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Semaphores are an abstract mechanism to control access to a shared resource. Other such mechanisms exist, for example locks and monitors. These are the counterparts of abstract data structures – they specify an API for a mechanism and its semantics, but not its implementation. Implementing such mechanisms correctly requires hardware support. One way to ...


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my answer to the first problem would go like this: From a logical perspective, it depends on the actual purpose of the application, however, we should at least ensure safety and liveness, therefore some locking algorithms are appropriate. Since the contest could be very serious (legal consequences in case of booking failure) I would opt for a mutual ...


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When using semaphores or locks, you don't do anything else than acquiring the semaphore (resp. the lock), and then do what you want. For example, if you want to use a lock, then you typically have two threads # thread 1 lock.acquire() # here is all the work for thread 1 lock.release() and the other thread is completely identical: # thread 2 lock.acquire()...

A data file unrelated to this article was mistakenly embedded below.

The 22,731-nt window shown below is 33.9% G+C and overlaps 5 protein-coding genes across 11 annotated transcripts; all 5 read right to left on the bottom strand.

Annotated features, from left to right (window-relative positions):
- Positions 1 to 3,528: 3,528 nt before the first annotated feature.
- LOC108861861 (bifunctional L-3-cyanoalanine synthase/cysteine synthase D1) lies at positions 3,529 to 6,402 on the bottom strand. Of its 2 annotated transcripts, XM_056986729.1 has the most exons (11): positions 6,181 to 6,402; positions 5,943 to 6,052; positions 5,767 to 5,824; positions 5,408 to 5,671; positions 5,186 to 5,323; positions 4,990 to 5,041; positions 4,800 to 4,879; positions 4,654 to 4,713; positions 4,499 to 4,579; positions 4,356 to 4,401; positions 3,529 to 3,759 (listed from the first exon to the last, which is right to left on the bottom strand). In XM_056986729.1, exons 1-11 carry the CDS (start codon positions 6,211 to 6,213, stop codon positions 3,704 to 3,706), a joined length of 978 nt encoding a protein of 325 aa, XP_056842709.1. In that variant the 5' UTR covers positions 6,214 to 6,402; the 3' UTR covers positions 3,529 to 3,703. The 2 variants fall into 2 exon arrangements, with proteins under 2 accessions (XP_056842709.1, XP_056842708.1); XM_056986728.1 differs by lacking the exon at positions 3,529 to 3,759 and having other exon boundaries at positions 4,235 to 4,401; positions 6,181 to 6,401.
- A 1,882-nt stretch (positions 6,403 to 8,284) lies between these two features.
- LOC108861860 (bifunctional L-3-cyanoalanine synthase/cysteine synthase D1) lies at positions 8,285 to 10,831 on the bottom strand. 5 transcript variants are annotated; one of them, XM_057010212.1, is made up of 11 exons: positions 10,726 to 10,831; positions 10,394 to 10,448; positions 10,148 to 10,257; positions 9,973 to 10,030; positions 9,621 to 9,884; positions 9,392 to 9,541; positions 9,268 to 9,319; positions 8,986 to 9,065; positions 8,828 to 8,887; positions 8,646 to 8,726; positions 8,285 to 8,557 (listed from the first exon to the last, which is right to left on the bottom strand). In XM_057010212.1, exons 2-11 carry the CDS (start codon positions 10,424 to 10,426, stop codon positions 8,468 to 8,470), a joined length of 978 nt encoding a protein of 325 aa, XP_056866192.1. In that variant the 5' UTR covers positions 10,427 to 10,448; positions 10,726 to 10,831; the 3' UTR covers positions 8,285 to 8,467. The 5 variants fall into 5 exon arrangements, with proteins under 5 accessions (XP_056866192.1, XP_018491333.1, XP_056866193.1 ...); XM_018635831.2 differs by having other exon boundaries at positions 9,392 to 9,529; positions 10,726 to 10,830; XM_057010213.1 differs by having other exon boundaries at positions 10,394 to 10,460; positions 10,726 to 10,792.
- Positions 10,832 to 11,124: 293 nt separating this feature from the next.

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The semaphore doesn't issue those. A semaphore is an object that can be used by processes to coordinate between themselves. Thus, a process will call semSignal or semWait on a shared semaphore. We can't describe the conditions under which it will do that in general, because it's up to each process how it wants to use semaphores. Semaphores are a ...


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If only one semaphore is used to control the access to the critical section, it is not possible for deadlock to happen. That is why two semaphores are used in the problem statement since the problem is designed to, I assume, showcase deadlock. A single-semaphore-based program can protect the critical section from concurrent access as well, as demonstrated ...


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